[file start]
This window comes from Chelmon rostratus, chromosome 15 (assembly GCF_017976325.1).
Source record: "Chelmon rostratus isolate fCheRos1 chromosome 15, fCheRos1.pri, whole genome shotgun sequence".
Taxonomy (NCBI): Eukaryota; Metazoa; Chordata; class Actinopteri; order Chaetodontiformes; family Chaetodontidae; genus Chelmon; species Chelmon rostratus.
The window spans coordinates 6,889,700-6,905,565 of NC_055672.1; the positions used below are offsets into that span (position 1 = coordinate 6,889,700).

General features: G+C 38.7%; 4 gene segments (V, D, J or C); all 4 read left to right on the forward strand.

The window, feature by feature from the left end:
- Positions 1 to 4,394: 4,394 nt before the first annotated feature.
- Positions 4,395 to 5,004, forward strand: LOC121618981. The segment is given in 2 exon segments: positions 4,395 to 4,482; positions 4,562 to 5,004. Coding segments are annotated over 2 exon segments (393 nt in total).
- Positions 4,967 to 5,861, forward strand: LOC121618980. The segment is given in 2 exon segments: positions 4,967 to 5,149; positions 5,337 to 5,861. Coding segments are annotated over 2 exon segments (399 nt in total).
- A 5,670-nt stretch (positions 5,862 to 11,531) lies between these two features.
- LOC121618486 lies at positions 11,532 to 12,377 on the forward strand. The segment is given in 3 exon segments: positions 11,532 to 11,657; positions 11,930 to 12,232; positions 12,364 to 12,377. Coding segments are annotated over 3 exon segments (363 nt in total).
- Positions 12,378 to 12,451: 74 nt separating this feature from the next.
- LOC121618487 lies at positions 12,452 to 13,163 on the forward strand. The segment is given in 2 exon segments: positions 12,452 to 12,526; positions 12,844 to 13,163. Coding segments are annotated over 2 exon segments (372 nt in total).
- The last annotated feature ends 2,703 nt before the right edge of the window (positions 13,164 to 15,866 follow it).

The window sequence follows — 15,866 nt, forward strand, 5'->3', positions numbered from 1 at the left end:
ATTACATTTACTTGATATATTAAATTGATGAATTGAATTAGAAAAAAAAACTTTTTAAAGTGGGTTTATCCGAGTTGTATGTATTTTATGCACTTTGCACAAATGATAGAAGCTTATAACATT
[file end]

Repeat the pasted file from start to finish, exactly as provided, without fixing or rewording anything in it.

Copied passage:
This window comes from Chelmon rostratus, chromosome 15 (assembly GCF_017976325.1).
Source record: "Chelmon rostratus isolate fCheRos1 chromosome 15, fCheRos1.pri, whole genome shotgun sequence".
Taxonomy (NCBI): Eukaryota; Metazoa; Chordata; class Actinopteri; order Chaetodontiformes; family Chaetodontidae; genus Chelmon; species Chelmon rostratus.
The window spans coordinates 6,889,700-6,905,565 of NC_055672.1; the positions used below are offsets into that span (position 1 = coordinate 6,889,700).

General features: G+C 38.7%; 4 gene segments (V, D, J or C); all 4 read left to right on the forward strand.

The window, feature by feature from the left end:
- Positions 1 to 4,394: 4,394 nt before the first annotated feature.
- Positions 4,395 to 5,004, forward strand: LOC121618981. The segment is given in 2 exon segments: positions 4,395 to 4,482; positions 4,562 to 5,004. Coding segments are annotated over 2 exon segments (393 nt in total).
- Positions 4,967 to 5,861, forward strand: LOC121618980. The segment is given in 2 exon segments: positions 4,967 to 5,149; positions 5,337 to 5,861. Coding segments are annotated over 2 exon segments (399 nt in total).
- A 5,670-nt stretch (positions 5,862 to 11,531) lies between these two features.
- LOC121618486 lies at positions 11,532 to 12,377 on the forward strand. The segment is given in 3 exon segments: positions 11,532 to 11,657; positions 11,930 to 12,232; positions 12,364 to 12,377. Coding segments are annotated over 3 exon segments (363 nt in total).
- Positions 12,378 to 12,451: 74 nt separating this feature from the next.
- LOC121618487 lies at positions 12,452 to 13,163 on the forward strand. The segment is given in 2 exon segments: positions 12,452 to 12,526; positions 12,844 to 13,163. Coding segments are annotated over 2 exon segments (372 nt in total).
- The last annotated feature ends 2,703 nt before the right edge of the window (positions 13,164 to 15,866 follow it).

The window sequence follows — 15,866 nt, forward strand, 5'->3', positions numbered from 1 at the left end:
ATTACATTTACTTGATATATTAAATTGATGAATTGAATTAGAAAAAAAAACTTTTTAAAGTGGGTTTATCCGAGTTGTATGTATTTTATGCACTTTGCACAAATGATAGAAGCTTATAACATT